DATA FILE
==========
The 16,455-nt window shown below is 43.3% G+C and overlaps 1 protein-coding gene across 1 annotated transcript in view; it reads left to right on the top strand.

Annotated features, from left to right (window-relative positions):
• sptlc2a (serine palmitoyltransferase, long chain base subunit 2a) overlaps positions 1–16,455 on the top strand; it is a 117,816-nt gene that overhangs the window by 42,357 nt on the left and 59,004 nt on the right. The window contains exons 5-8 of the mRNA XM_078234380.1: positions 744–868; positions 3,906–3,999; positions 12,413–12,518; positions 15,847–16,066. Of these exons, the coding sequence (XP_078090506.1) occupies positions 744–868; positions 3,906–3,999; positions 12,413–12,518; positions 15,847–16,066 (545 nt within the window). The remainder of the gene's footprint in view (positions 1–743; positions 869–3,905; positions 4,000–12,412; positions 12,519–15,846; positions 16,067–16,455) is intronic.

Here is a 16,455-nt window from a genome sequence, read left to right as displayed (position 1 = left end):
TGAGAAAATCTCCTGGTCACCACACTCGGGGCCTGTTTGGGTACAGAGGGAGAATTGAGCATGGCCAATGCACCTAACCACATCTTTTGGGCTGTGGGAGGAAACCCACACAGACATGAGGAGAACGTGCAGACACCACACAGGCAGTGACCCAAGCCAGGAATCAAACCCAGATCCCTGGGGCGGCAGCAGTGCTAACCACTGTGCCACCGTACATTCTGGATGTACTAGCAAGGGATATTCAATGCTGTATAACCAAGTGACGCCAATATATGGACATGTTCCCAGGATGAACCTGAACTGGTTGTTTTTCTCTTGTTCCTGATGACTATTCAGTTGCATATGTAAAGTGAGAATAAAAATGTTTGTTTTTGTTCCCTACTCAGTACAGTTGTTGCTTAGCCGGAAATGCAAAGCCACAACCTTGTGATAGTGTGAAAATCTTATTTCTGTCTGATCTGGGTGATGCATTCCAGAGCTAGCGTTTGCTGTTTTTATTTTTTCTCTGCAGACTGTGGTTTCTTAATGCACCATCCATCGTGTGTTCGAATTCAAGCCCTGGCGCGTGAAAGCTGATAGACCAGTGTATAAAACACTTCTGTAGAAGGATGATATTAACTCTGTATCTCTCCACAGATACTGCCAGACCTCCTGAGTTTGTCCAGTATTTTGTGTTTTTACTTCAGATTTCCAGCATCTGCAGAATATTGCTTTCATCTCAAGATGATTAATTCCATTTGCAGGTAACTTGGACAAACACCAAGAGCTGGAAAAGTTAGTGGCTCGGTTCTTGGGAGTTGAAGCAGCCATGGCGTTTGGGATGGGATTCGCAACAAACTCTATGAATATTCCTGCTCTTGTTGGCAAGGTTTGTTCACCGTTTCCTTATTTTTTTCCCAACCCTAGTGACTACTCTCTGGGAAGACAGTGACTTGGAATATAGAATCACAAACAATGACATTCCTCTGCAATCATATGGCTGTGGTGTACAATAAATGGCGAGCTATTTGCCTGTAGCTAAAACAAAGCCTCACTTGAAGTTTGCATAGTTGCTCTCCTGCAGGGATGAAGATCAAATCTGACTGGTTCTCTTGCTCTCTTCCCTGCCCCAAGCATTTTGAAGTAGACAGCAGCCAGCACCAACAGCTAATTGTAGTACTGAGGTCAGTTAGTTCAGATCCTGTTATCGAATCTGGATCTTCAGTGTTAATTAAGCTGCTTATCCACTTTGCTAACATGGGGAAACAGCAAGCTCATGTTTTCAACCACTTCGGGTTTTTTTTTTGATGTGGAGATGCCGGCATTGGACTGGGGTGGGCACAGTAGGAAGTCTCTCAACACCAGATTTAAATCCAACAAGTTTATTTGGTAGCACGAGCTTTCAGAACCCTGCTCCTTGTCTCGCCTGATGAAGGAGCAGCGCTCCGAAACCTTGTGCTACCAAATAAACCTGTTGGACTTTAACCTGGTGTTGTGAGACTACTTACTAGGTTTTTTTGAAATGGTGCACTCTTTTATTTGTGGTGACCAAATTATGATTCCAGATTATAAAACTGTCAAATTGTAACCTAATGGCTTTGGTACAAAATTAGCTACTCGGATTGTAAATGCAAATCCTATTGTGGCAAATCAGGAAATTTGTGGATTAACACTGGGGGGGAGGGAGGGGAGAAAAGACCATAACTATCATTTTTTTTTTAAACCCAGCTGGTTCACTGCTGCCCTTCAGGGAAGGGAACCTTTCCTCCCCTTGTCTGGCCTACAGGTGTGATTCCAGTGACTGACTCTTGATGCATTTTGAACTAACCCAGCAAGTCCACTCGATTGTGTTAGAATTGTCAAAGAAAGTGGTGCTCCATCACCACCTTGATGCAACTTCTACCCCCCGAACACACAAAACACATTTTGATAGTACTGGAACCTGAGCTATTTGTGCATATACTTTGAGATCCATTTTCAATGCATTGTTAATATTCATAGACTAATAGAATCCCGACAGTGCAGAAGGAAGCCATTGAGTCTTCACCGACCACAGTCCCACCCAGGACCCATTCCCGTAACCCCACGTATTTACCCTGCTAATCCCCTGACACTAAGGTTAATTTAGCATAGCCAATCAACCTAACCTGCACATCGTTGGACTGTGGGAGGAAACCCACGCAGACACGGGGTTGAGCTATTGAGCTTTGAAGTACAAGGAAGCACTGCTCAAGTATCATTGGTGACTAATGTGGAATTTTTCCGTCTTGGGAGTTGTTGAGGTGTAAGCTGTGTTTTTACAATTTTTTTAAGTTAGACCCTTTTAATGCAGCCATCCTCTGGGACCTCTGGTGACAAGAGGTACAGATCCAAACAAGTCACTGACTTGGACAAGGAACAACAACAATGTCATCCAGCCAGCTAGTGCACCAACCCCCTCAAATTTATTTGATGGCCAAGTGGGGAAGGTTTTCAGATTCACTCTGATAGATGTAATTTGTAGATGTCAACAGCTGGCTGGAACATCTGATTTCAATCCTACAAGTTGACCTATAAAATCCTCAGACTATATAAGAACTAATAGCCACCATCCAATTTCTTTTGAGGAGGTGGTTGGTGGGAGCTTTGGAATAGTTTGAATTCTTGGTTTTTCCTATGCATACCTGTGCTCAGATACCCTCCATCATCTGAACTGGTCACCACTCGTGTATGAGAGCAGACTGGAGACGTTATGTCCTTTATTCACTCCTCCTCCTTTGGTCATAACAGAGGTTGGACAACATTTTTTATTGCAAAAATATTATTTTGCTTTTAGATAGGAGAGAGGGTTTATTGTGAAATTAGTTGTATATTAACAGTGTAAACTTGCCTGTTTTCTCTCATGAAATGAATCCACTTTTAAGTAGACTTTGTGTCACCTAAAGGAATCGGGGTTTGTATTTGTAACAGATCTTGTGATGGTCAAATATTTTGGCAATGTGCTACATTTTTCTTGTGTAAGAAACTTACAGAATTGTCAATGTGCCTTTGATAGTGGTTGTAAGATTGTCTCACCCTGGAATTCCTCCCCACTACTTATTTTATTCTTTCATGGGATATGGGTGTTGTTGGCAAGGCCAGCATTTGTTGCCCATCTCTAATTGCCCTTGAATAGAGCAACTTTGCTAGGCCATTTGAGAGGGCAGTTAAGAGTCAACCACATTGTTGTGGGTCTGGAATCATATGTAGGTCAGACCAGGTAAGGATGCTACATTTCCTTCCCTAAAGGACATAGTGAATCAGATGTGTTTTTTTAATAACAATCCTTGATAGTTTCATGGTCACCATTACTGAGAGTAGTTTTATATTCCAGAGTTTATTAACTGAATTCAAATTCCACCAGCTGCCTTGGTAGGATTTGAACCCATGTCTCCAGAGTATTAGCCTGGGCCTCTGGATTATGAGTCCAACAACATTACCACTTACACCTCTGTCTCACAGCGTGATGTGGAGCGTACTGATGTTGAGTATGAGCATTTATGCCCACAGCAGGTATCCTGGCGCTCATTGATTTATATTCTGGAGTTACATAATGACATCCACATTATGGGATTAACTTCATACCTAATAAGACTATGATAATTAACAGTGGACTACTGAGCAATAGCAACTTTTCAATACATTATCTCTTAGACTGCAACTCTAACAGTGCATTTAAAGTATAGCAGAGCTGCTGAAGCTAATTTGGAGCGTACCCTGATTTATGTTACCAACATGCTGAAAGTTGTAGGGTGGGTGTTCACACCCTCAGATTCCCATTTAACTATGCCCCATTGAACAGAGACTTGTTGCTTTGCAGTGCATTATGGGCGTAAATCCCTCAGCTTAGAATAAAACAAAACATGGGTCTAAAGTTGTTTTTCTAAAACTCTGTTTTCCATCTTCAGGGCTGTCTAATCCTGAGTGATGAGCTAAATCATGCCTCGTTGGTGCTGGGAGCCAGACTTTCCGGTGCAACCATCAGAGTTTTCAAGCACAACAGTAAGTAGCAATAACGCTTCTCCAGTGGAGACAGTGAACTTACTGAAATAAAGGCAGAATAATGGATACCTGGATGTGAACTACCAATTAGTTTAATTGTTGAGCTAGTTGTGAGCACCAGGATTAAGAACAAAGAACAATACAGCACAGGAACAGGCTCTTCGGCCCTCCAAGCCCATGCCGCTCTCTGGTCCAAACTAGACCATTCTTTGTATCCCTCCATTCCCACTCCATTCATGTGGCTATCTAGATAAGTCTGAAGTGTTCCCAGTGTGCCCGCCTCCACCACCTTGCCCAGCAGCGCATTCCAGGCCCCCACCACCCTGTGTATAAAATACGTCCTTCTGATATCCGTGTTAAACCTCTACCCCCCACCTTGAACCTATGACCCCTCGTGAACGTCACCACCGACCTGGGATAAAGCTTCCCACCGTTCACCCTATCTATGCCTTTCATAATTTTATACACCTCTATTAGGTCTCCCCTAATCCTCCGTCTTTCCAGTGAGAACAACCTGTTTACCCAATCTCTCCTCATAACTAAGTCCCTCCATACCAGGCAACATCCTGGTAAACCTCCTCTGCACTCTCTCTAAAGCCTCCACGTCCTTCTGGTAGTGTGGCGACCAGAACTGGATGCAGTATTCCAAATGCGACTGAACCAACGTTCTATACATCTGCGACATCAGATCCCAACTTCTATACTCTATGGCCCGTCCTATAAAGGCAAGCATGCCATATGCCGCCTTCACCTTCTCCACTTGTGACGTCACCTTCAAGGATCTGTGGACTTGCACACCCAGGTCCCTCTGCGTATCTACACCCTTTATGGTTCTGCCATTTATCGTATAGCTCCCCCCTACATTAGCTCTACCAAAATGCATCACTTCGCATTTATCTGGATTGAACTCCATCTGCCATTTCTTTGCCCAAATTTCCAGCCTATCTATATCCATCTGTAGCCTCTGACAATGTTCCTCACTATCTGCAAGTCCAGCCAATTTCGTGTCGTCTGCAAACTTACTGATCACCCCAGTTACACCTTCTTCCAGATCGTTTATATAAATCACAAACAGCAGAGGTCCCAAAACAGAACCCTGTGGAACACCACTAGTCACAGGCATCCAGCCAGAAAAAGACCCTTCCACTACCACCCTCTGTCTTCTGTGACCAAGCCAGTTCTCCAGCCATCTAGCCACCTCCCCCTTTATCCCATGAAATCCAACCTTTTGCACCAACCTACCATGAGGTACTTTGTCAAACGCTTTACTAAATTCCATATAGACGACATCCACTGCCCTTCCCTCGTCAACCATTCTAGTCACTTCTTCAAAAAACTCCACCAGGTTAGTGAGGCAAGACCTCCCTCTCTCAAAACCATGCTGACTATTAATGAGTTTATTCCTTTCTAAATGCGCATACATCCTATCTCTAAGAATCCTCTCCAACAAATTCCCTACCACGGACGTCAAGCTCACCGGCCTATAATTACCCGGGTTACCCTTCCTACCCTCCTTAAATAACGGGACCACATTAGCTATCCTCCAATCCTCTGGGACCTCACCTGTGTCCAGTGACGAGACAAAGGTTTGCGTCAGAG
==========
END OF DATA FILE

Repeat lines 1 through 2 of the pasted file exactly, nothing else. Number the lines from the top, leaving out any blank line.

The 16,455-nt window shown below is 43.3% G+C and overlaps 1 protein-coding gene across 1 annotated transcript in view; it reads left to right on the top strand.

Annotated features, from left to right (window-relative positions):